The Carb Challenge Part 4.5: Sprouted Grain English Muffin (and Quinoa)

I have some sad news: 1. I did the challenge with quinoa and forgot my glucose monitor at home, so I will not repeat it.  However, based on it’s performance during a meal, my guess is that it reached the same ballpark as banana. 2. I decided to test out a sprouted grain product that most people (including myself) would consider to be fairly healthy for most individuals….and it was almost as bad as the oats!  I scarfed those slices of Ezekiel cinnamon raisin English muffin down without any issues and 2 hours later, I forgot to test my sugars.  So, I did it 2 hours and 20 minutes later, which should mean I had 20 extra minutes to bring my blood sugar down and it was still 104.  I was secretly hoping that it would be a good reading so I could justify to myself why I could eat these delicious bread products without issue.  The reason I would never really eat them before all this carb talk was because they have wheat in them, and I try fairly hard to stay gluten-free.  So, there are 2 strikes against them now in my book.

Now that we have some sad news behind us, you want to know something funny?  I ate 2 paleo donuts the morning before to do a blood sugar test for my friend, Kristen, and THEY WERE BETTER FOR MY BLOOD SUGAR THAN EZEKIEL SPROUTED ENGLISH MUFFINS.  Now that I have done this carb challenge with a variety of foods, I want to point out something very interesting: My worst blood sugar responses were to oats and sprouted grain English muffins.  My blood sugar did fine with white rice, banana, and quinoa.  I tested meals with sweet potatoes and paleo donuts and those were fine, too.  How interesting that if I gave you that list of foods and asked which you thought would give the worst blood sugar response, you would likely say white rice because there’s no fiber, donuts for sure, and fruit because we all know fruit has sugar.  The last things to come to mind would be your heart healthy oats (which were soaked), and sprouted whole grains!  But the reality is, I should not eat these foods if I can avoid them.  For me personally, they just don’t do me any favors.  So, it’s a good thing I have plenty of other carb sources to choose from.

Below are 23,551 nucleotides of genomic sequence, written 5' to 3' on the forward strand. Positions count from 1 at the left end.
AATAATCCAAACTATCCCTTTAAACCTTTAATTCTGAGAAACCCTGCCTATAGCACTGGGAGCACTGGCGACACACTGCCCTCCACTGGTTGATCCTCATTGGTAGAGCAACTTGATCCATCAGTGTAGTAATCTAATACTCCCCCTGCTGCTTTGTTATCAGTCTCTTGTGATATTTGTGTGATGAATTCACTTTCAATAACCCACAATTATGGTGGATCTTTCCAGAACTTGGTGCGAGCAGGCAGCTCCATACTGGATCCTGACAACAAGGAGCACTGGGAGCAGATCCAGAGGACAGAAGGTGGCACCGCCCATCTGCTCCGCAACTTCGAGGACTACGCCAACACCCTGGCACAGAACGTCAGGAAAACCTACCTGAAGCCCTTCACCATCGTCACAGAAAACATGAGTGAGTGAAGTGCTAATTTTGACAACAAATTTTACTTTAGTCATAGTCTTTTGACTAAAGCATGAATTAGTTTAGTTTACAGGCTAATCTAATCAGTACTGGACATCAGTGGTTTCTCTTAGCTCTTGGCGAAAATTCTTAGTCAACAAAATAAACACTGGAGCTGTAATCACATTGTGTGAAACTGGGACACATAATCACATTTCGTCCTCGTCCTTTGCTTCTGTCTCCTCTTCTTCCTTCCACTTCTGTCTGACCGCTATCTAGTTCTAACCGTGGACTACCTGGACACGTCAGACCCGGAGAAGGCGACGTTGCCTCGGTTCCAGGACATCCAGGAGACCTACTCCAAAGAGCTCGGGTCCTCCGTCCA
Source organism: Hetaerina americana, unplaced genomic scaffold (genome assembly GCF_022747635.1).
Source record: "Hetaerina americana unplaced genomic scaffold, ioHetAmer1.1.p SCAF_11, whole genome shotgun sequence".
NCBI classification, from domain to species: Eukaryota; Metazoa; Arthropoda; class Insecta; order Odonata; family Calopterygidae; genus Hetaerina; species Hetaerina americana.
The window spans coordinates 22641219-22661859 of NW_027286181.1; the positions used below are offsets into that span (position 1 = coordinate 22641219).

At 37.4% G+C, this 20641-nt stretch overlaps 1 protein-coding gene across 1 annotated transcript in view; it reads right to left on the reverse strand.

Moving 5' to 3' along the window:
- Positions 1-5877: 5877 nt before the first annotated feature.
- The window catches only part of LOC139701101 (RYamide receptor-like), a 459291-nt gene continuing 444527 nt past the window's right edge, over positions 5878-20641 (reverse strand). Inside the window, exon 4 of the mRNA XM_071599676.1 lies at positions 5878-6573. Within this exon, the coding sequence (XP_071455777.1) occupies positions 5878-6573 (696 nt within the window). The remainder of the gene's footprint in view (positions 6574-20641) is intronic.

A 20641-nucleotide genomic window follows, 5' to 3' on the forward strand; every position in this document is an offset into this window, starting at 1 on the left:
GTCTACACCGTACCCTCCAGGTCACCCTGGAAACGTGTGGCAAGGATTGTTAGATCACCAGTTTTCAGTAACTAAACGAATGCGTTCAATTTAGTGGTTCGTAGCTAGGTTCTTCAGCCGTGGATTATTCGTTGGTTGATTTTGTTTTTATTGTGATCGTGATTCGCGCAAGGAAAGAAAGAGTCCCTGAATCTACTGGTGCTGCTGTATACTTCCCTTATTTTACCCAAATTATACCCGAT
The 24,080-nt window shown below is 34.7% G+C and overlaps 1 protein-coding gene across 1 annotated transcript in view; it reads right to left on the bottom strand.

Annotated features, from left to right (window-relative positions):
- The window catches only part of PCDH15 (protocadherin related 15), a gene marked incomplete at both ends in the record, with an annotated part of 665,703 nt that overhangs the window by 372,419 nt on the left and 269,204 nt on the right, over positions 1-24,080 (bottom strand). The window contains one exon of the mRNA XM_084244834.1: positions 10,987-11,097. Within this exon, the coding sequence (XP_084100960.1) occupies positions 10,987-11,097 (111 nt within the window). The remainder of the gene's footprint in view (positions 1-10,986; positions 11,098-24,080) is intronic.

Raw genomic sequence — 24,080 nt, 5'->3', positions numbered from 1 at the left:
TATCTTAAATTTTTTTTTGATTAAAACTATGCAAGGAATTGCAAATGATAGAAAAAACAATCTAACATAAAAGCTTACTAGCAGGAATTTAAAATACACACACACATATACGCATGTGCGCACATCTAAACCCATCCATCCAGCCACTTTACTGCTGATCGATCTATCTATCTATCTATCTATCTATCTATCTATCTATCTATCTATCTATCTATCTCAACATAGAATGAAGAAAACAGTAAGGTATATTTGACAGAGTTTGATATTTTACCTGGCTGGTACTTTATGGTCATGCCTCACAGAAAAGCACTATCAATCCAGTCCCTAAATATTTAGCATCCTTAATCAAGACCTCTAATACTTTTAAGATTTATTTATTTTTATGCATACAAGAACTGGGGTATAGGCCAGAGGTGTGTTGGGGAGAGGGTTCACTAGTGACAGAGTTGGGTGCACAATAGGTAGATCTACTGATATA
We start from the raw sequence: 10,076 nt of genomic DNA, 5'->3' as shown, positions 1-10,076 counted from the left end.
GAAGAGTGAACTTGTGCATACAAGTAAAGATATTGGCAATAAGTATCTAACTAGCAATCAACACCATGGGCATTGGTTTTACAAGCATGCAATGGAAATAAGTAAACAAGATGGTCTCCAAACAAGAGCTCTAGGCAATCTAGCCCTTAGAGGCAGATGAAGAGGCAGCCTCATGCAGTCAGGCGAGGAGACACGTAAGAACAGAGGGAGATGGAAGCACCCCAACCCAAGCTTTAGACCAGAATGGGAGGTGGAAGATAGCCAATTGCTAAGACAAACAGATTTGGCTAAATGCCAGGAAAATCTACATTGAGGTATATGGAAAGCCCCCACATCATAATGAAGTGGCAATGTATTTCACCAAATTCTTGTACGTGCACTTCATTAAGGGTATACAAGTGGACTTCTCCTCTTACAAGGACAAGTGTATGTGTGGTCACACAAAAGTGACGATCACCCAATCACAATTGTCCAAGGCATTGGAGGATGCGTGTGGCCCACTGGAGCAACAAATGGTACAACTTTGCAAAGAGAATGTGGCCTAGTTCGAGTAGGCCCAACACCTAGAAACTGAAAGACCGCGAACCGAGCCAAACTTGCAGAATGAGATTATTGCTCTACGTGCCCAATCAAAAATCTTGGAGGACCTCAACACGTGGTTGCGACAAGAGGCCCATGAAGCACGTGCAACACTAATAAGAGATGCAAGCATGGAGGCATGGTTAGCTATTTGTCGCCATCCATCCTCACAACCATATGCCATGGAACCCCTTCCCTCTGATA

But Dr. A, we all know fat slows down metabolism of carbs, so you should have added fat.

I did.  I had butter with both the oats and the sprouted grain English muffin.  I did not add any fat sources to the banana, rice, or sweet potato.

Why do you think this is?

We are all individuals and we all respond differently to different food sources.  This is why individualized nutrition and medicine is important.  Often times, your body gives you signals that support this.  You may feel really hungry shortly after, or get a sugar crash, maybe brain fog, perhaps excessive weight gain or digestive issues.  Listen to your body.  If you don’t respond well to something, choose a different source of nutrients.  If you are a hardcore science person then get a meter and test!  I have a cheap one in my store tab that will give you 50 opportunities to see you sugar results.

Who should pay attention?

On some level, everyone should pay attention but those that suffer from diabetes, hormone issues, stress, digestive disorders, or sleep issues should all consider taking a closer look. Blood sugar regulation is a huge part of those issues and ignoring it is an opportunity to unlock some of the underlying causes.  Another population that should take a closer look is those with abnormal cholesterol levels.  Triglyceride levels often follow inflammation levels due to glucose metabolism.  These people are told to eat whole grains to improve their risk of heart disease; however, it may be contributing to the source of cholesterol abnormalities!

Summarize your numbers, would ya?

Oats:       pre# 74- post# 122
banana: pre#69- post# 84
Rice:       pre# 90- post# 99